“If one does not know to which port one is sailing, no wind is favorable.”
Lucius Annaeus Seneca
On a recent flight from London to Sydney, Human Factors Expert Menno Boermans noticed something special. The seatbelts of the Quantas A380 are different than normally encountered in airplanes. In stead of the buckle where you need to lift a flap, in the A380 you open the belt by pushing a button: just like you do with seatbelts in a car.
“Interesting”, Boermans says. “It looks like at Airbus they had Human Factors in mind when designing the plane. It is known and proven that in emergency situations people tend to react without thinking. As stress levels in the body rise, the brain shuts down (or if you like; gears up) to safe your sole. In this so called ‘fight or flight’ situation you act on automatisms. Without being fully conscious you do things you learned in your life by earlier experiences. This comes in handy, because often there is no time to analyse the situation. As most people drive cars, it is more likely that in an emergency situation you will be able to open a seatbelt, when it is designed like the one you are using on an everyday basis”.
Each year between 45,000 and 98,000 Americans die because of the treatment they receive in hospital. In Doctor, Tell Me The Truth, Professor James Reason discovers how encouraging doctors to admit their mistakes has improved patient safety.
“All the information that we teach pilots is lessons learned, basically, written in blood from previous air crew members, who paid either the ultimate price or a significant price to bring them this information,” Akins said. “It’s basically mishap prevention.” Read how Mike “Shady” Akins, Aerospace Physiology flight commander at Vance Air Force Base teaches Human Factors.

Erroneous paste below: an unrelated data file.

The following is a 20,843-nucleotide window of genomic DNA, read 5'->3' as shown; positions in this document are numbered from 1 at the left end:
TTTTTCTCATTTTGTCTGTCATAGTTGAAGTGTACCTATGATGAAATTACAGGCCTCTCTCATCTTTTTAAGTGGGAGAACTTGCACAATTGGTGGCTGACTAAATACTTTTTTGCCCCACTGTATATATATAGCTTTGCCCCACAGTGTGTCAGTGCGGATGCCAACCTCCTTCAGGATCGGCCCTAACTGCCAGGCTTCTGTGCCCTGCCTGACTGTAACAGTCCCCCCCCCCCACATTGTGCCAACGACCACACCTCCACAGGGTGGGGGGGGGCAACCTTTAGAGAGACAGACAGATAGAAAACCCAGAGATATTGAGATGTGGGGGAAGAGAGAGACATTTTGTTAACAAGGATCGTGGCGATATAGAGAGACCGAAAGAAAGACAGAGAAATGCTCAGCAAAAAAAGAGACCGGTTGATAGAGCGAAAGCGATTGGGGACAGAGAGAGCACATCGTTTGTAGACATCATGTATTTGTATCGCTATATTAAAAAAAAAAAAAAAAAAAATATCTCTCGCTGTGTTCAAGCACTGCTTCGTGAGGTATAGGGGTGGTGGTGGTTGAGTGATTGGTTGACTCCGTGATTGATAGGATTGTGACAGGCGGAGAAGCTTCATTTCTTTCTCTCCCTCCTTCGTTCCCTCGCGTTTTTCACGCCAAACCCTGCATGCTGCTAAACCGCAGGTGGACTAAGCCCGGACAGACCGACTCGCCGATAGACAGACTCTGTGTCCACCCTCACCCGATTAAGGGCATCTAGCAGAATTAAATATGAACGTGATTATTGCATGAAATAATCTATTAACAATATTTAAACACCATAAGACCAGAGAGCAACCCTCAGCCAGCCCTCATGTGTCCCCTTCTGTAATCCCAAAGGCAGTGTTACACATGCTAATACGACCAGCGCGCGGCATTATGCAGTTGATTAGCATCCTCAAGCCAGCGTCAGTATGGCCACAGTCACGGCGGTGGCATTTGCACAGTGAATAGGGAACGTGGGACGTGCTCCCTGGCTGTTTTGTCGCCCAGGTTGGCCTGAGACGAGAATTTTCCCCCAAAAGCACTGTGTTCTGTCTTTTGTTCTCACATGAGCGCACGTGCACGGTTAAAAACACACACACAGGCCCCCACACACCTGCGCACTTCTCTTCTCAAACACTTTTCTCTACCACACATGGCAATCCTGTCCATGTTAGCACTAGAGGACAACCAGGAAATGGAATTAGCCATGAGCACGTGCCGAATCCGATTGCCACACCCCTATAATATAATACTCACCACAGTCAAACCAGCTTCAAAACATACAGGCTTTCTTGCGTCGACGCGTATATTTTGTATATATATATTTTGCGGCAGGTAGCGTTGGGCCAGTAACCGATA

The proliferation of cellphones, satellite phones, emergency locator devices, GPS, and similar technology has led to an epidemic of backcountry rescues for people who have called for help they don’t need, risking the lives of rescuers in the process, says David Roberts in the New York Times.
The Report “Role of Human Factors in Preventing Cargo Tank Truck Rollovers” analyzes the causes of the major driver factors contributing to cargo tank truck rollovers and offers safety, management, and communication practices that can be used to help potentially minimize or eliminate driver errors in cargo tank truck operations in the United States.
The report focuses on three areas of practice–rollover-specific driver training and safety programs, the use of behavior management techniques, and the use of fitness-for-duty management practices–that could have long-lasting benefits for motor carriers of all sizes across the tank truck industry.
Download the report here (pdf).